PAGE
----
Levelling Concrete Slab for Ceramic Tile

Reply

  #1  
Old 02-27-06, 07:49 AM
Member
Thread Starter
Join Date: Nov 2005
Posts: 26
Received 0 Votes on 0 Posts
Levelling Concrete Slab for Ceramic Tile

I just remove 2 layers of vinyl tile from the concrete slab in our 150 year old carriage house. (The vinyl tiles themselves came up easyily but the adhesive was a nightmarish to get off.) What I assumed was major settling problems in the slab turned out to have been purposely constructed with a drain at the lowest point (which of course has been sealed over long ago). Anyway, it still has to be levelled.

I have read people struggling with self levelling thinset, especially if they are using it for the first time (which I am). It looks like the low spot around the old drain will require quite a lot of SL thinset. Should I consider another product or forge ahead?

Additional info: Total area of floor is 212 sq feet. There are some other smaller levelling isues and hairline cracks.

Thanks for any response. All past advice in this forum has been most helpful.
 
Sponsored Links
  #2  
Old 02-27-06, 12:19 PM
Bud Cline's Avatar
Banned. Rule And/Or Policy Violation
Join Date: Nov 2001
Location: Central Nebraska
Posts: 1,300
Received 0 Votes on 0 Posts
Mark let's first clear up a little confusion. Thinset IS NOT Self Levelling Compound, they are two entirely different products, procedures, and costs.

Speaking of "costs", are you aware of the cost and coverage of SLC?
SLC costs around $30 per fifty pound bag and one 50# bag will only cover about 35 to 50 square feet at 1/8" thick. The cost of using SLC's could quickly get out of hand.

SLC's are very easy to use and I can't imagine why anyone would think any different.

One other option for you may be to install a new 'mudbed' that would level everything for you and the cost would be very very low comparitively. The new mudbed would however require an overall minimum thickness of 1-1/4", but this would solve all your levelling needs in one fell-swoop.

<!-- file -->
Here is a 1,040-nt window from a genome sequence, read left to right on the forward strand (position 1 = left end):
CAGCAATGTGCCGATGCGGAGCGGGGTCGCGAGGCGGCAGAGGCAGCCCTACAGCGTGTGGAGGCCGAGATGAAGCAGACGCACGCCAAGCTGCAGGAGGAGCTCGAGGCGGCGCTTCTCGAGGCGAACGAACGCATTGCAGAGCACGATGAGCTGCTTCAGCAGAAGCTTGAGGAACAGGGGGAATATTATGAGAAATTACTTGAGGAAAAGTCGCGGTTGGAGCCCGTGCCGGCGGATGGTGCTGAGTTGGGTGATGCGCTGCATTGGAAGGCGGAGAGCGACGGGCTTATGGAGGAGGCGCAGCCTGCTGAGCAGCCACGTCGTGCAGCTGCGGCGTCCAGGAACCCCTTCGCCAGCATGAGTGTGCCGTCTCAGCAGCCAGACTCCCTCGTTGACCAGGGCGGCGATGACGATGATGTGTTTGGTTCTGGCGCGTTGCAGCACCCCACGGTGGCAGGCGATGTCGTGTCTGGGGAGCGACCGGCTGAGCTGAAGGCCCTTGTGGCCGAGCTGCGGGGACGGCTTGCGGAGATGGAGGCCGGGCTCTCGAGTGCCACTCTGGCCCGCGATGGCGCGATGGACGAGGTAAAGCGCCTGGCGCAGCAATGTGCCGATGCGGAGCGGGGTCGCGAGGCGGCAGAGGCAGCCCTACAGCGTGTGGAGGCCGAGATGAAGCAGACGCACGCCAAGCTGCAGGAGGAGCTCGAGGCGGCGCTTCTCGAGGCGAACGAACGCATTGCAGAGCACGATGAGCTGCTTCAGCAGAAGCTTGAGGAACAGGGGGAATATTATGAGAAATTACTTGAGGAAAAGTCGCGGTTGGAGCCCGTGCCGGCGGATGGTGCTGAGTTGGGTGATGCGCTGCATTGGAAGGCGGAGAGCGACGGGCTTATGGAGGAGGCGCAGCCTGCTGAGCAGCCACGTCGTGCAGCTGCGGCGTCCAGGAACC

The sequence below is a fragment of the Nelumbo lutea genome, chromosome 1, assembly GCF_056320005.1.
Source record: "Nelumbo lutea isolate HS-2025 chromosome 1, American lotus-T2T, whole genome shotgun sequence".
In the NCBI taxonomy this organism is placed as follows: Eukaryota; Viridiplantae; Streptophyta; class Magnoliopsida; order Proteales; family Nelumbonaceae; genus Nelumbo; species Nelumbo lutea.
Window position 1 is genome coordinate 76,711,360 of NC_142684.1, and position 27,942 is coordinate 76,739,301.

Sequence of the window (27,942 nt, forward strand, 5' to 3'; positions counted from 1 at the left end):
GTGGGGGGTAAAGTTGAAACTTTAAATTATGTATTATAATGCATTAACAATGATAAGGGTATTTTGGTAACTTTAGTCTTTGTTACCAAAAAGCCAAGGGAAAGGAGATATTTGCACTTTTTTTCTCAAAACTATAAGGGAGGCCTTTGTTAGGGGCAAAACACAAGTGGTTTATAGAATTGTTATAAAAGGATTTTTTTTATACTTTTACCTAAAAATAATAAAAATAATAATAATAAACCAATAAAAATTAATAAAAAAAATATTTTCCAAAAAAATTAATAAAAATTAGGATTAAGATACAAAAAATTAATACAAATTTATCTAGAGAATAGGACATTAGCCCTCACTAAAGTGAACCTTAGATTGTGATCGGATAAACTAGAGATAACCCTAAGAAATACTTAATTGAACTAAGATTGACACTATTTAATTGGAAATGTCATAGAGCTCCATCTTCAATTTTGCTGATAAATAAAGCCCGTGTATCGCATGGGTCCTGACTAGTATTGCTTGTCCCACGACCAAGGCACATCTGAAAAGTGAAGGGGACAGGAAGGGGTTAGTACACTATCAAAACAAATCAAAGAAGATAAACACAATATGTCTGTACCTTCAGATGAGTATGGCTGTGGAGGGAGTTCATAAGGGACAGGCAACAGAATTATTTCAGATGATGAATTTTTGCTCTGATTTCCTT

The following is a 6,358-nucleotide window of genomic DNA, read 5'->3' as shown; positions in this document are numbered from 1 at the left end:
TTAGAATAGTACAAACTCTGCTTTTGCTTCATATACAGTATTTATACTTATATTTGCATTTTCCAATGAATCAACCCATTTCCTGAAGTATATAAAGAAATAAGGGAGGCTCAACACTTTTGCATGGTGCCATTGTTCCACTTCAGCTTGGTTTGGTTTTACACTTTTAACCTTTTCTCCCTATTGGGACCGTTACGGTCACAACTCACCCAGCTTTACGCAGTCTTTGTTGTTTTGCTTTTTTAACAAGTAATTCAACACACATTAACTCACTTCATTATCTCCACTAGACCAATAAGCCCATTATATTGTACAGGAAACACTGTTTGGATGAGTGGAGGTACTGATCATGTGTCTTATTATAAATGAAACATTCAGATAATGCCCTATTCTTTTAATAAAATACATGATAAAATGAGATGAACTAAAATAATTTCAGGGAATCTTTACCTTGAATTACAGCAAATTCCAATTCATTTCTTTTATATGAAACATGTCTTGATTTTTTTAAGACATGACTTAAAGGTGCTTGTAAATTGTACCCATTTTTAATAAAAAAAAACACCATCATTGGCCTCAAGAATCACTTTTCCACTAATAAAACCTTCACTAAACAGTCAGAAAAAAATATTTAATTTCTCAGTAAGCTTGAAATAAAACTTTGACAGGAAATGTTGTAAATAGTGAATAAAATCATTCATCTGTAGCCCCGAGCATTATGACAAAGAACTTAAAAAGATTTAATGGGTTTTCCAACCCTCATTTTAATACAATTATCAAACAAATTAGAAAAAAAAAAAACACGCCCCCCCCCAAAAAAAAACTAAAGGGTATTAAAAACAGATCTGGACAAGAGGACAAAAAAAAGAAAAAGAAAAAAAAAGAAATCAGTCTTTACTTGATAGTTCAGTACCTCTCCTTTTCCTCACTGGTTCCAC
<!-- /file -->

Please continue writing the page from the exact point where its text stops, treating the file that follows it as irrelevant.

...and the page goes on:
Forgetting THAT minimum thickness requirement for a moment: Can you use some creative mathematics and a little imagination to estimate the volume of product you would require to level everything you have to level? Assume you were to start at the existing highest point now and level the entire area, what would be the volume of product required?
 
  #3  
Old 02-28-06, 06:53 AM
Member
Thread Starter
Join Date: Nov 2005
Posts: 26
Received 0 Votes on 0 Posts
Bud,

Here is the creative math: (FEEL FREE to check my calculations! I figured total volume by using the dimensions from the lowest point and then dividing by 2; I used a divider of 1728 to get from cubic inches to cubic feet.)
*The kitchen is on two levels. The lower level with the biggest levelling problem has a square footage of 125 square feet. I have taken measurements, rechecked them, and averaged them several times. Generally, I was getting measurement from the highest corner of 1" in 150" on one wall; 2" on the opposing 150" length, 1" on the 134" width, and almost flat on the opposite 134" wall. I did not account in my final calculations for a step and refrigerator platform but just erred on the low side.
So, I am coming up with calculation of 9 to 10 cubic feet of volume to be filled to make a level floor.
*The upper level is 82 sq ft and has some areas that are about .250"out of level that would be about 1 cubic foot of material.